Skip navigation
restaurant-influencer.jpg RossHelen / iStock / Getty Images Plus
Straightforward email marketing campaigns are only used by 56% of independent operators.

How independent restaurant operators can improve their marketing

Opportunities abound on social media and with local influence, but traditional press matters too

Competing with the marketing reach of large chain restaurants can seem like a daunting task for independent operators, and 20% of those surveyed by Nation’s Restaurant News listed making their marketing more effective and impactful as one of their top three business objectives for 2024. That’s about the same percentage as those prioritizing increasing average check and average unit volume.

But there are plenty of marketing tools on the table that most independent operators aren’t using. Even straightforward email marketing campaigns are only used by 56% of independent operators, compared to more than 80% of chains, according to NRN research. A similar divide exists in text messaging: Nearly half, 47%, of chain restaurants use texts as part of their marketing, but just 32% of independent restaurateurs do.

There are many ways to get in front of customers, from traditional fliers in mailboxes and sponsorship of community events to more modern approaches, such as creating original content on YouTube channels or paying for advertising on social media.

I’d say it’s pretty much about finding the right spends on the right digital platforms and auditing every quarter using data and analytics,” said Kris Carpenter, marketing manager of The Firehouse Restaurant in Sacramento, Calif.

Tools certainly exist to do that analysis — ask your point-of-sales provider — but you also have to take your time to see what works, Carpenter said.

“[Run] promos for long enough to get people’s attention,” he said. “A lot of folks in the local restaurant community try something for a week and if it doesn’t work they scrap it. You usually need to run a promo for a long time (possibly even years) for it to really start working.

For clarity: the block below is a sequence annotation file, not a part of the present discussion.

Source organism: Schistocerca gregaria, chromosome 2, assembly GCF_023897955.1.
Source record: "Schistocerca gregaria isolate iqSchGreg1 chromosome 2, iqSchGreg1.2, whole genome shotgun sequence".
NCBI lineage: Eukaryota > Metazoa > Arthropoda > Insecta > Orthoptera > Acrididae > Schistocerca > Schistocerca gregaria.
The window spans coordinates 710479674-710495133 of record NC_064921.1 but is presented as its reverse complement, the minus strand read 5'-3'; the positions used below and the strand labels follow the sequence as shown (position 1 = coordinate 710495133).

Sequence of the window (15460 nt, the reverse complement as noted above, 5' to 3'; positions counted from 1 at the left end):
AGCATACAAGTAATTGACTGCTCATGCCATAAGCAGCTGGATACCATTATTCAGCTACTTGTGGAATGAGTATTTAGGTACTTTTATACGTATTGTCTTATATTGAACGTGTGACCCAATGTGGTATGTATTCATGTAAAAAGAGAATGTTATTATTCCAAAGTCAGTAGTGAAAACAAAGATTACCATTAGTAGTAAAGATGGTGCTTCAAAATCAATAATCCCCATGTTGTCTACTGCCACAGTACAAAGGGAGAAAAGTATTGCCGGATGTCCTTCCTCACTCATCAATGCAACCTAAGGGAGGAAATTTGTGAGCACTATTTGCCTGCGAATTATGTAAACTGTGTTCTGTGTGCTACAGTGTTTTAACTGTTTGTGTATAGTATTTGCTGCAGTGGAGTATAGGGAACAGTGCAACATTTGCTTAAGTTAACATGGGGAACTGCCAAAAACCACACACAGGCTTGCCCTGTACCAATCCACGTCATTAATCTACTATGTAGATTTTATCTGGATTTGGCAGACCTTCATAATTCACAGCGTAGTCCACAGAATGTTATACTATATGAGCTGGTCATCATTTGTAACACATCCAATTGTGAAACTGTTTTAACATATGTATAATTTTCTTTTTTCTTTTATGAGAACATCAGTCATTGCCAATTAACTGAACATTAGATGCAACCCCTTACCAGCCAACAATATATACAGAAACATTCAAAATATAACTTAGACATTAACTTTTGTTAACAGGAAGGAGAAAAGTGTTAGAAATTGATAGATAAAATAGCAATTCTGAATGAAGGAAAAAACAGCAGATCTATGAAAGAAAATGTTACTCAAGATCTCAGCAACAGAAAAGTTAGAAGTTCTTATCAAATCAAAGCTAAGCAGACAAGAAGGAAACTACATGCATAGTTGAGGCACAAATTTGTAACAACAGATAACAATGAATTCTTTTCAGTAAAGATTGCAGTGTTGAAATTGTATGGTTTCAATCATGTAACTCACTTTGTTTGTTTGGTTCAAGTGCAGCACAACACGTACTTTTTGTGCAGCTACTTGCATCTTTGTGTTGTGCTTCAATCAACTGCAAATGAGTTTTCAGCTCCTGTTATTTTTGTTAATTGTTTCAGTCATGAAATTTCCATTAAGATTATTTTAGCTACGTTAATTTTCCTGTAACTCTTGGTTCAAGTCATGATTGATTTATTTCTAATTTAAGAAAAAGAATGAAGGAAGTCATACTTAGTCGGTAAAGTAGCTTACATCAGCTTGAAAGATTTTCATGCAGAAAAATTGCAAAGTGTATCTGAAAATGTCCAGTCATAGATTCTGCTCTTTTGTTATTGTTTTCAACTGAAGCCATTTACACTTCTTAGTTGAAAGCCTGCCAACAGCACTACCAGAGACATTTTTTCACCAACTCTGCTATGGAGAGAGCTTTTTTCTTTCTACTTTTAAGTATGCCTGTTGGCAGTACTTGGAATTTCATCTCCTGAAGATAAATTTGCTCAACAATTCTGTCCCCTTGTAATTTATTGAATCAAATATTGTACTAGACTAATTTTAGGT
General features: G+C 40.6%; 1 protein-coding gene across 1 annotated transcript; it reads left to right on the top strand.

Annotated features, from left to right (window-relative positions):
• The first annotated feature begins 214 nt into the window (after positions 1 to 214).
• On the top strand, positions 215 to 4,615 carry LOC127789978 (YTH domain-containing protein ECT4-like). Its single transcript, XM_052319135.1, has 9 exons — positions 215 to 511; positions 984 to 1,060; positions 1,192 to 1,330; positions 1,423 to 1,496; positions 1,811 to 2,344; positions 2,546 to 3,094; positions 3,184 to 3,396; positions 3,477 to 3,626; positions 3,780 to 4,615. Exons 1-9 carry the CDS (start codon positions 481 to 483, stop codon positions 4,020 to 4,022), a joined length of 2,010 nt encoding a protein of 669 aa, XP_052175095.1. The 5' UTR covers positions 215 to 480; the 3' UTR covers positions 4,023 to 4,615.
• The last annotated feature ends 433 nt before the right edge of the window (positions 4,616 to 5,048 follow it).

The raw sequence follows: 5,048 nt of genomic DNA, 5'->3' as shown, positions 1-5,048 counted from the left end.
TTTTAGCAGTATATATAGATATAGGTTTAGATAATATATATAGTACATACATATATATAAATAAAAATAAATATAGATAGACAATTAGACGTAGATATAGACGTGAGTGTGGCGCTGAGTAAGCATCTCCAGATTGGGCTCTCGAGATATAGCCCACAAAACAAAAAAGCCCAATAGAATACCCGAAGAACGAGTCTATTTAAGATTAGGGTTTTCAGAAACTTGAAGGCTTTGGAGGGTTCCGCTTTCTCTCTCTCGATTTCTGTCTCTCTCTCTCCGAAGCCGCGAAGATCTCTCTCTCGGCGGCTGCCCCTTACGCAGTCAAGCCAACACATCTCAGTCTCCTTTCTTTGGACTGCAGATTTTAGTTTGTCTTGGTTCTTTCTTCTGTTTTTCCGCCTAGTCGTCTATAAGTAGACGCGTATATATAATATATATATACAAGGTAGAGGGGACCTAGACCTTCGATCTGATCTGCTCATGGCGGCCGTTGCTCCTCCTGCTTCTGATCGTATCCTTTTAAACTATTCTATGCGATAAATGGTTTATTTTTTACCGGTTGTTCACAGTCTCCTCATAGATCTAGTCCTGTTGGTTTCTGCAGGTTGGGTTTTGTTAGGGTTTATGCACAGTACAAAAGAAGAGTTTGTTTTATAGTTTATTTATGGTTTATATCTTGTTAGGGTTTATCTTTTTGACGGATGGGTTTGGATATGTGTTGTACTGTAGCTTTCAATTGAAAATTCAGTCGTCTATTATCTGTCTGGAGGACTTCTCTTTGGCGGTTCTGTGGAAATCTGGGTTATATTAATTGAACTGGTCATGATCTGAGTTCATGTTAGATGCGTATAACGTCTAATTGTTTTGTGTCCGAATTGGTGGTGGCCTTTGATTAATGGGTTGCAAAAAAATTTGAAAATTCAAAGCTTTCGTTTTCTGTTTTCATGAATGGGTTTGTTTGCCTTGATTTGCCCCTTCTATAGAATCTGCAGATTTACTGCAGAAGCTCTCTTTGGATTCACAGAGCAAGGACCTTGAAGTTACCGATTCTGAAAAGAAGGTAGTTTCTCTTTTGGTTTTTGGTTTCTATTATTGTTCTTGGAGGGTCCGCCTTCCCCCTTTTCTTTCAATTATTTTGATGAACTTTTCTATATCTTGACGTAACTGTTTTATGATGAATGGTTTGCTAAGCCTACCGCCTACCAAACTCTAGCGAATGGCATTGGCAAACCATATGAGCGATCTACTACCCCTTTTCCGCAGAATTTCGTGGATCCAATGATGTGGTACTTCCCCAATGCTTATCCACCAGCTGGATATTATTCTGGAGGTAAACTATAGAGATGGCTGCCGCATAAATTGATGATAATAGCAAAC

Jeffrey Kingman, founder and principal of BRANDgrater, a brand communications agency based in Atlanta, said measuring how different kinds of marketing work, and adjusting based on that analysis, is key to a successful approach.

“Always be optimizing,” he said in summary.

For paid media, advertising on Google Ads and Meta (i.e. Facebook, Instagram, etc.) is inexpensive and runs nonstop, but it’s also useful to consider paying “local food micro influencers, but be specific on results and expectations.”

Domenico Sacramone, owner of Sac’s Place in the New York City neighborhood of Astoria, in Queens, said a good publicist can help put you in touch with those local influencers. He also suggested working with your business improvement district to piggyback on their marketing campaigns.

Although it’s a brave new world when it comes to social media, cultivating local journalists continues to be important, Kingman said. That means holding events designed to attract their attention and making yourself available to them when they need quotes for stories they’re working on.

Carl Sobocinski, founder of the Table 301 restaurant group, which operates six restaurants in Greenville, S.C., agreed that catering to local media is important.

"With more than 200 restaurants in the downtown [Greenville] area alone, it's imperative to stay on the media's radar, and not just when we need them," he said. "We host everything from local media-only preview events to seasonal tastings, and are always offering tickets or seats for our special events and anniversary parties. I always try to say ‘yes’ when they reach out to us for a quote or interview for a story they are working on about policy, the industry, restaurant week, and more. That way, when we do need them or have something that we need to get out there, they are going to take our calls and help us out."

Tracy Nieporent, director of marketing for the Myriad Restaurant Group in New York City, which includes Tribeca Grill, three Nobu locations, and Daily Burger at Madison Square Garden, said developing relationships with neighbors is well worth the effort, but so is making sure your restaurants have points of distinction.

“Good citizenship is important — sponsoring little league, youth soccer, local schools…”
 he said noting that Myriad has been operating in the New York’s Tribeca neighborhood since 1985, when it was an off-the-beaten-path part of the city. “What’s most important is having something original and special to offer — inspired food, a great wine list, and authentic hospitality.”

Check out more from this package here:

Dissecting the challenges of restaurant menu innovation in 2024

How restaurant operators balance food costs and pricing amid inflation

Hiring and retaining back-of-the-house restaurant staff remain key challenges for operators


Contact Bret Thorn at [email protected] 

TAGS: Marketing
Hide comments


  • Allowed HTML tags: <em> <strong> <blockquote> <br> <p>

Plain text

  • No HTML tags allowed.
  • Web page addresses and e-mail addresses turn into links automatically.
  • Lines and paragraphs break automatically.